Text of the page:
Interning with the senior high this summer has made me reflect on one word.  Discipleship.  Jesus made disciples.  He told his disciples to go and make other disciples.  When a man starts to follow Jesus, he is told he should find someone to disciple.  But what does that mean?

            Last year when I tried to lead an 8th grade small group, I found the boys were not often interested in what I had to say.  They were interested in kicking sand into a cloud of dust that blocked them from my view, blowing air horns when I talked, and turning their memory verse bookmarks into anything from aeronautical instruments to New Year’s Eve confetti.  How could I break through to them?

            The answer was easy but challenging.  I needed to step into their lives.  I went to one and then another one of their basketball games.  The tone changed in the small group and they started to listen and interact.  I needed to step into their lives, to see what they were passionate about, and to start to know who they were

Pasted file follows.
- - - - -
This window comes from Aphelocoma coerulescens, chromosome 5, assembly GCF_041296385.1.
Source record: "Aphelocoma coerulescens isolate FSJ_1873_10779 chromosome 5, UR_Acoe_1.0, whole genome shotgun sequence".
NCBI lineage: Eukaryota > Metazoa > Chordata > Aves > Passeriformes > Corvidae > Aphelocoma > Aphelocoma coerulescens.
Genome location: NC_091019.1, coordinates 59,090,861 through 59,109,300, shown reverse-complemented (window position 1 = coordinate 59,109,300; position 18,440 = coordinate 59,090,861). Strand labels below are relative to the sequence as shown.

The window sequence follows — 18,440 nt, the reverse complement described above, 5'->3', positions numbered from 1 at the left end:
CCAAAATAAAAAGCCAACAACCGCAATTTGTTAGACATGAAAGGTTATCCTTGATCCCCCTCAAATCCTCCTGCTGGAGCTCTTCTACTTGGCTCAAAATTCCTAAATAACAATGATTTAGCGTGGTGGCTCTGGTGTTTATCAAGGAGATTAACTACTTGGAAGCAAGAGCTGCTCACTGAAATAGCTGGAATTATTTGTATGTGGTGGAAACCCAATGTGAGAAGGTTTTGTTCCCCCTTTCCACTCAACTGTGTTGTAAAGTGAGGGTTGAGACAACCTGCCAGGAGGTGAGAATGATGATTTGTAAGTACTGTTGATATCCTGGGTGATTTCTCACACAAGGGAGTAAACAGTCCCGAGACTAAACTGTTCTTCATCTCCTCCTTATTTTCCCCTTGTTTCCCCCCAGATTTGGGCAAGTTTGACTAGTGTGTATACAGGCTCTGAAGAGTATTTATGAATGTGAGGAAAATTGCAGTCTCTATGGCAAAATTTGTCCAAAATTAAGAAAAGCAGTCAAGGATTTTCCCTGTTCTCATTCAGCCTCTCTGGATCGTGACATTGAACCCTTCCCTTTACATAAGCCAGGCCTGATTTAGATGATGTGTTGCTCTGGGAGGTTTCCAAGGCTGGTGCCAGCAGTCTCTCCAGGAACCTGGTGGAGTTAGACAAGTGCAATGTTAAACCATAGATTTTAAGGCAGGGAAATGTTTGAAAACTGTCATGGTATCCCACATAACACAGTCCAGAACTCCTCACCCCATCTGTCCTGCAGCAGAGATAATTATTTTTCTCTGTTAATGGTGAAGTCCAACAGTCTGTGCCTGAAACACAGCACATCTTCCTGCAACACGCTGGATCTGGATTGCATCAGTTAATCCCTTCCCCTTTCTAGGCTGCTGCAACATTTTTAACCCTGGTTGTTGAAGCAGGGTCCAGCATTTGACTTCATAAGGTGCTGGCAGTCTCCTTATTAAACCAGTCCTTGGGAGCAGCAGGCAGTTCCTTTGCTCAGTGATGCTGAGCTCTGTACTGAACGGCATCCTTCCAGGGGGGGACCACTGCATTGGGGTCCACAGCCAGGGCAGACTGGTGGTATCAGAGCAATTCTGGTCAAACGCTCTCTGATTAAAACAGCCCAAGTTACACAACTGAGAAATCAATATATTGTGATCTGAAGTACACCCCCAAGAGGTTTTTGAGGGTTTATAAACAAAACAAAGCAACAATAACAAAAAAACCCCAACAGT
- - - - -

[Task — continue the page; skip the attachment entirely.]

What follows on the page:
That time spilled over into this summer as they have gone into high school.  On a trip back from Colorado one of them asked me, “Larry, can we have small group tonight.”  I knew he was serious and I started to laugh and give thanks as we gathered and they led conversation discussing what changes they wanted to make and what they wanted to apply from experiencing God at camp.       

            Since a real faith is a practical faith and impacts those around thus, discipleship has meant leaving church for Bible study and getting something that will brighten someone’s day immediately after study.  It has meant accountability in setting goals- physical, social, and spiritual- each week.  It has meant pressing into the lives of students and seeing if and where there are areas they need to reconcile with a sibling or parent and to exhort them to do that.

            I could have talked about so much with the senior high ministry, from the garage sale where we raised over $4000, to the trip to Colorado where the power of the worship left several of the boys in tears, to the trip to New Orleans where strangers bought groceries for us in gratitude they had not been forgotten, to the service of students in anything from vacation Bible school to picking up trash at the Taste of Tippecanoe.  But as I review our work with them, discipleship, stepping into their lives, has been a crucial bridge to direct them on the Christian journey.

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